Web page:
|US4863271 *||Feb 2, 1988||Sep 5, 1989||Litton Systems, Inc.||Optical combiner for a ring laser gyro|
|US4890812 *||Feb 1, 1988||Jan 2, 1990||Litton Systems, Inc.||Temperature compensated mount for supporting a ring laser gyro|
|US4912718 *||Aug 4, 1988||Mar 27, 1990||Hans Klingel||Device for a power laser|
|US4969157 *||Jan 15, 1982||Nov 6, 1990||British Aerospace Public Limited Company||Ring laser gyroscope with hollow cathode having frusto-ellipsoidal surface|
|US5018858 *||Sep 27, 1989||May 28, 1991||British Aerospace Public Limited Company||Ring resonator gyroscope control system with gain difference equalization|
|US5022760 *||Mar 22, 1990||Jun 11, 1991||Northrop Corporation||Compound resonator for improving optic gyro scale factor|
|US5311538 *||Dec 8, 1992||May 10, 1994||Honeywell Inc.||Case-mounted RLG readout having block mounted optical sensor|
|US5463652 *||Oct 1, 1987||Oct 31, 1995||Litton Systems, Inc.||Combining optics for ring laser gyro|
|US5854677 *||Aug 31, 1990||Dec 29, 1998||Rockwell International Corporation||RLG optical noise injector|
|US6323629 *||Feb 23, 2000||Nov 27, 2001||Honeywell International Inc.||Current regulator|
|US7330269 *||Jan 21, 2005||Feb 12, 2008||Honeywell International Inc.||Single sensor ring laser gyroscope|
|US7668420 *||Jul 26, 2007||Feb 23, 2010||Hewlett-Packard Development Company, L.P.||Optical waveguide ring resonator with an intracavity active element|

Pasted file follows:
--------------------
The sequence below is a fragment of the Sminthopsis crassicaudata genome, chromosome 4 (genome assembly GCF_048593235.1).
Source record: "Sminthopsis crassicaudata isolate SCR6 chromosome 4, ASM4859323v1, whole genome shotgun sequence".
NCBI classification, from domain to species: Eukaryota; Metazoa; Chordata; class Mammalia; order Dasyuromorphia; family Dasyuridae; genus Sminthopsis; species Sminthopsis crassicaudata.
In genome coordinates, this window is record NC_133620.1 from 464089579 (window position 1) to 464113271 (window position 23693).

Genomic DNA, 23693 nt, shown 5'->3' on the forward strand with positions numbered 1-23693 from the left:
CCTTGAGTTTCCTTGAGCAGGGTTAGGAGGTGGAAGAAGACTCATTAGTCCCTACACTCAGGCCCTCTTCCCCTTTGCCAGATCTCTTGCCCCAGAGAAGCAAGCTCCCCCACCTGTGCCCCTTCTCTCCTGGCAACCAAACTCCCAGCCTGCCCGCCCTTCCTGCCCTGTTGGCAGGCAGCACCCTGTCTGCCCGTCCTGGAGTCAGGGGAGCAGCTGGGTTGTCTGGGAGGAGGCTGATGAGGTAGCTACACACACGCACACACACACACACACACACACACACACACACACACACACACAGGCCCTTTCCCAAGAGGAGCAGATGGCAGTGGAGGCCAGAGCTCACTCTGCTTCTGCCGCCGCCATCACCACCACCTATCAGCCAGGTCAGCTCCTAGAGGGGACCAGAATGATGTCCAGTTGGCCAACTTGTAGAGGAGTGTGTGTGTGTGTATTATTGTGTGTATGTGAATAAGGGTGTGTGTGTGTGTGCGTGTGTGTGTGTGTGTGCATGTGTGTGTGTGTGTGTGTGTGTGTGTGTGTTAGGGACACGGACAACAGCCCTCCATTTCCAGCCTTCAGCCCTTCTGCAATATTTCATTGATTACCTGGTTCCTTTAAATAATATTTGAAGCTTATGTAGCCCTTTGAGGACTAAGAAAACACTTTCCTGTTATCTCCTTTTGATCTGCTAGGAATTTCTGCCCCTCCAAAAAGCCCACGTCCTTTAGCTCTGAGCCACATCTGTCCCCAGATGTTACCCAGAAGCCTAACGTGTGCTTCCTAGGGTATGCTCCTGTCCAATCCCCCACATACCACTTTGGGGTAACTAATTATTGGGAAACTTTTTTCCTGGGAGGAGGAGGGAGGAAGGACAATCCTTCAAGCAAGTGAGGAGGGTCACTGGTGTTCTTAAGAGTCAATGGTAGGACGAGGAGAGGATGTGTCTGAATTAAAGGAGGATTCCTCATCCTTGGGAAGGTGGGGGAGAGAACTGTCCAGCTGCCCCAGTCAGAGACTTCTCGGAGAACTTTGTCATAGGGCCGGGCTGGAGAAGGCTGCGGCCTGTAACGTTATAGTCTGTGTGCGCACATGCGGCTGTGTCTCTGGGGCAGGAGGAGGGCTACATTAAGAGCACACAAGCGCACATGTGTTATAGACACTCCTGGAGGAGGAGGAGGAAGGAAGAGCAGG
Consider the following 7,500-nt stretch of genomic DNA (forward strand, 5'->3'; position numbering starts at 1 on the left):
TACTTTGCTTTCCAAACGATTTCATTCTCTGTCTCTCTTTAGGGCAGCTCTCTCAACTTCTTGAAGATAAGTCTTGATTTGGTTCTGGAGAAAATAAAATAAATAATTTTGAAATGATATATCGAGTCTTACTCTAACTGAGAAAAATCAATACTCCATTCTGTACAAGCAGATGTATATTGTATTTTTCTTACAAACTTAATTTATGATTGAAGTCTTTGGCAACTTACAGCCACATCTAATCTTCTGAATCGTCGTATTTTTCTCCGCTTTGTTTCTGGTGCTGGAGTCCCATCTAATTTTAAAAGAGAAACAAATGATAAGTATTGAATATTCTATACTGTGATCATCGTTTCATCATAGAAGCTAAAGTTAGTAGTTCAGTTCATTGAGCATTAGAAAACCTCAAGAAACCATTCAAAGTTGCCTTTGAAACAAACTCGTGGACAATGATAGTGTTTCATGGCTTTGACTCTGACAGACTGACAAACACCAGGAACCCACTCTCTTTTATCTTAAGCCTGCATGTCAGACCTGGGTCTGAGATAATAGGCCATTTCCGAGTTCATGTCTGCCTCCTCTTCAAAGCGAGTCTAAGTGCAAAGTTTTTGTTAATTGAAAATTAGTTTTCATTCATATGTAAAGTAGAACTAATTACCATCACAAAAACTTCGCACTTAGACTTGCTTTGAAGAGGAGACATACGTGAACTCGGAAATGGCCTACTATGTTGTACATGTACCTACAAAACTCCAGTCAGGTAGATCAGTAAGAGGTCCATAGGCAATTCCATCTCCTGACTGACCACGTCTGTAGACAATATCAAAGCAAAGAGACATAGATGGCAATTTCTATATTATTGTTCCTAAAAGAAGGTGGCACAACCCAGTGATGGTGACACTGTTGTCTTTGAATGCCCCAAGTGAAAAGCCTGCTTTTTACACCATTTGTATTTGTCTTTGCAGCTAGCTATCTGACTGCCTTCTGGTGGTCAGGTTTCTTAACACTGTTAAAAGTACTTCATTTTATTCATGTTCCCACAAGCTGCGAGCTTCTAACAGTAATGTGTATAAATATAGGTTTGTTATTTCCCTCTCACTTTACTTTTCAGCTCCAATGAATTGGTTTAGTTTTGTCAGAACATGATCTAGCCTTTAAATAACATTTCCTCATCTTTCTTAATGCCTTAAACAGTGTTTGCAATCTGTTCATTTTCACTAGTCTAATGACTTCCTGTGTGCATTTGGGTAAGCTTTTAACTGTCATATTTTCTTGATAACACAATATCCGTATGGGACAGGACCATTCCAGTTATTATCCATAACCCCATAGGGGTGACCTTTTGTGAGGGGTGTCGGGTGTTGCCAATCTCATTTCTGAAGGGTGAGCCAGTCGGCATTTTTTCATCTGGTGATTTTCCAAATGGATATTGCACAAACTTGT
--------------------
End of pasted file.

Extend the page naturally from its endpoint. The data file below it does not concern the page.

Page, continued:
|US8422022||Aug 5, 2010||Apr 16, 2013||Honeywell International Inc.||Increasing the scale factor of gas laser based gyroscopes with an external gain saturation beam|
|US8432551||Aug 6, 2010||Apr 30, 2013||Honeywell International Inc.||Neon or iodine absorption enhanced hene ring laser gyroscope|
|US8451451||Apr 7, 2010||May 28, 2013||Honeywell International Inc.||Enhanced scale factor ring laser gyroscope with lasing frequencies away from center of gain profile|
|US8687198 *||Sep 20, 2011||Apr 1, 2014||Honeywell International Inc.||Coupled cavity dispersion enhanced ring laser gyroscope|
|US20060164650 *||Jan 21, 2005||Jul 27, 2006||Zurn Brittan L||Single sensor ring laser gyroscope|
|US20090028492 *||Jul 26, 2007||Jan 29, 2009||Wei Wu||Optical waveguide ring resonator with an intracavity active element|
|US20130070253 *||Sep 20, 2011||Mar 21, 2013||Honeywell International Inc.||Coupled cavity dispersion enhanced ring laser gyroscope|
|WO2006078420A1 *||Dec 23, 2005||Jul 27, 2006||Honeywell International Inc.||Single sensor ring laser gyroscope|
|U.S. Classification||356/472, 372/94|
|International Classification||H01S3/097, G01C19/66, H01S3/083|
|Cooperative Classification||G01C19/66, H01S3/097, H01S3/0835|
|European Classification||H01S3/097, G01C19/66|
|Jul 29, 1986||AS||Assignment|
Owner name: BRITISH AEROSPACE PUBLIC LIMITED COMPANY, 100 PALL
Free format text: ASSIGNMENT OF ASSIGNORS INTEREST.;ASSIGNOR:MALVERN, ALAN R.;REEL/FRAME:004585/0442
Effective date: 19830715
Owner name: BRITISH AEROSPACE PUBLIC LIMITED COMPANY,ENGLAND
Free format text: ASSIGNMENT OF ASSIGNORS INTEREST;ASSIGNOR:MALVERN, ALAN R.;REEL/FRAME:004585/0442
Effective date: 19830715
|Jun 1, 1990||FPAY||Fee payment|
Year of fee payment: 4
|Aug 9, 1994||REMI||Maintenance fee reminder mailed|
|Jan 1, 1995||LAPS||Lapse for failure to pay maintenance fees|
|Mar 14, 1995||FP||Expired due to failure to pay maintenance fee|
Effective date: 19950104